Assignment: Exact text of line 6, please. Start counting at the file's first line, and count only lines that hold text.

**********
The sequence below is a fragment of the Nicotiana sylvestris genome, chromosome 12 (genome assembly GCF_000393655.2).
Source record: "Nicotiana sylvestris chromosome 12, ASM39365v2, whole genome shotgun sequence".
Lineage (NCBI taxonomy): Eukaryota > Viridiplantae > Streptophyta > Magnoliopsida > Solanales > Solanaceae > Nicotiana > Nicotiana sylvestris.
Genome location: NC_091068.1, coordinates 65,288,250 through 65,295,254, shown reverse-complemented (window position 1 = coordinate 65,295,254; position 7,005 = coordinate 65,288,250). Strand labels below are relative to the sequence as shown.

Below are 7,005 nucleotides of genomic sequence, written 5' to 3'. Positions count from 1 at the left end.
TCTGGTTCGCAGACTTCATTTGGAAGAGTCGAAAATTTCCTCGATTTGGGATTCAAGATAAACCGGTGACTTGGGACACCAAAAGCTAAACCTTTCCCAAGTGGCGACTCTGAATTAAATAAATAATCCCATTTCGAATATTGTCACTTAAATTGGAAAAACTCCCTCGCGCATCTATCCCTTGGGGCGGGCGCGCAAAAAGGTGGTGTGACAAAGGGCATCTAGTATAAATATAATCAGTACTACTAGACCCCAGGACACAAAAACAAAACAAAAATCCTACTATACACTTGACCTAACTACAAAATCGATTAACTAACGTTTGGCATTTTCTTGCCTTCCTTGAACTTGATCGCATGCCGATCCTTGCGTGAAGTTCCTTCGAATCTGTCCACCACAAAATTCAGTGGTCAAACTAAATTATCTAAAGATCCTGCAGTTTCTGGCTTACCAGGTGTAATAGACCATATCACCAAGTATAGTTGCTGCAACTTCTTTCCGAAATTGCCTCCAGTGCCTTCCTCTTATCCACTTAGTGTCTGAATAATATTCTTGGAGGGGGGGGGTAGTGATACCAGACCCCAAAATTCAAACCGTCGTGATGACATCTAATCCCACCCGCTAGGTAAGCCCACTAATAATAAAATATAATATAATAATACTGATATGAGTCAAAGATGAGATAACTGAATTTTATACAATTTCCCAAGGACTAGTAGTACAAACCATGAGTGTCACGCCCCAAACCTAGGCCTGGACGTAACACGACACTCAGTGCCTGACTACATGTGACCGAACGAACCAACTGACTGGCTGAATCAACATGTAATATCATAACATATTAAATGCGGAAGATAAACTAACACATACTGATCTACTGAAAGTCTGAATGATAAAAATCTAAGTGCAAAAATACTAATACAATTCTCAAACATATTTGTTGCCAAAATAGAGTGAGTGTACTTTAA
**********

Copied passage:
TCTGGTTCGCAGACTTCATTTGGAAGAGTCGAAAATTTCCTCGATTTGGGATTCAAGATAAACCGGTGACTTGGGACACCAAAAGCTAAACCTTTCCCAAGTGGCGACTCTGAATTAAATAAATAATCCCATTTCGAATATTGTCACTTAAATTGGAAAAACTCCCTCGCGCATCTATCCCTTGGGGCGGGCGCGCAAAAAGGTGGTGTGACAAAGGGCATCTAGTATAAATATAATCAGTACTACTAGACCCCAGGACACAAAAACAAAACAAAAATCCTACTATACACTTGACCTAACTACAAAATCGATTAACTAACGTTTGGCATTTTCTTGCCTTCCTTGAACTTGATCGCATGCCGATCCTTGCGTGAAGTTCCTTCGAATCTGTCCACCACAAAATTCAGTGGTCAAACTAAATTATCTAAAGATCCTGCAGTTTCTGGCTTACCAGGTGTAATAGACCATATCACCAAGTATAGTTGCTGCAACTTCTTTCCGAAATTGCCTCCAGTGCCTTCCTCTTATCCACTTAGTGTCTGAATAATATTCTTGGAGGGGGGGGGTAGTGATACCAGACCCCAAAATTCAAACCGTCGTGATGACATCTAATCCCACCCGCTAGGTAAGCCCACTAATAATAAAATATAATATAATAATACTGATATGAGTCAAAGATGAGATAACTGAATTTTATACAATTTCCCAAGGACTAGTAGTACAAACCATGAGTGTCACGCCCCAAACCTAGGCCTGGACGTAACACGACACTCAGTGCCTGACTACATGTGACCGAACGAACCAACTGACTGGCTGAATCAACATGTAATATCATAACATATTAAATGCGGAAGATAAACTAACACATACTGATCTACTGAAAGTCTGAATGATAAAAATCTAAGTGCAAAAATACTAATACAATTCTCAAACATATTTGTTGCCAAAATAGAGTGAGTGTACTTTAA